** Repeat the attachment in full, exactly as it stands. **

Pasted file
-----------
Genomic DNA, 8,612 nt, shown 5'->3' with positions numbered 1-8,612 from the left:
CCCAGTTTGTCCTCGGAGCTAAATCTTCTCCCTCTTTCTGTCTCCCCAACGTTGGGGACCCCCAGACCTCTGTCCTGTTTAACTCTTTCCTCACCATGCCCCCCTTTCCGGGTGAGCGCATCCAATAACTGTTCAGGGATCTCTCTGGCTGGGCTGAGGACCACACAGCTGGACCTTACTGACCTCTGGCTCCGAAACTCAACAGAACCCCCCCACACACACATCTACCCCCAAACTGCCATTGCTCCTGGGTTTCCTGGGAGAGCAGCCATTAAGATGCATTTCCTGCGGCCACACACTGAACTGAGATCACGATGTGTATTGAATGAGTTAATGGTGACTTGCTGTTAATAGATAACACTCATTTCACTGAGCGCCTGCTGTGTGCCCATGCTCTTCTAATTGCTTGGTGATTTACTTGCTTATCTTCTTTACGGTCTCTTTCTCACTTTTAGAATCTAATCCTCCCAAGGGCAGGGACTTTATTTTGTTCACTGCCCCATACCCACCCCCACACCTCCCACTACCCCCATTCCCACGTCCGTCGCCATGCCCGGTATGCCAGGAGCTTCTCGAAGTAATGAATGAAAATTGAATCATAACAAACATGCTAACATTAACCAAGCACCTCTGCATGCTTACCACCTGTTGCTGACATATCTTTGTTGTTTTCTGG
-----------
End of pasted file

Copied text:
Genomic DNA, 8,612 nt, shown 5'->3' with positions numbered 1-8,612 from the left:
CCCAGTTTGTCCTCGGAGCTAAATCTTCTCCCTCTTTCTGTCTCCCCAACGTTGGGGACCCCCAGACCTCTGTCCTGTTTAACTCTTTCCTCACCATGCCCCCCTTTCCGGGTGAGCGCATCCAATAACTGTTCAGGGATCTCTCTGGCTGGGCTGAGGACCACACAGCTGGACCTTACTGACCTCTGGCTCCGAAACTCAACAGAACCCCCCCACACACACATCTACCCCCAAACTGCCATTGCTCCTGGGTTTCCTGGGAGAGCAGCCATTAAGATGCATTTCCTGCGGCCACACACTGAACTGAGATCACGATGTGTATTGAATGAGTTAATGGTGACTTGCTGTTAATAGATAACACTCATTTCACTGAGCGCCTGCTGTGTGCCCATGCTCTTCTAATTGCTTGGTGATTTACTTGCTTATCTTCTTTACGGTCTCTTTCTCACTTTTAGAATCTAATCCTCCCAAGGGCAGGGACTTTATTTTGTTCACTGCCCCATACCCACCCCCACACCTCCCACTACCCCCATTCCCACGTCCGTCGCCATGCCCGGTATGCCAGGAGCTTCTCGAAGTAATGAATGAAAATTGAATCATAACAAACATGCTAACATTAACCAAGCACCTCTGCATGCTTACCACCTGTTGCTGACATATCTTTGTTGTTTTCTGG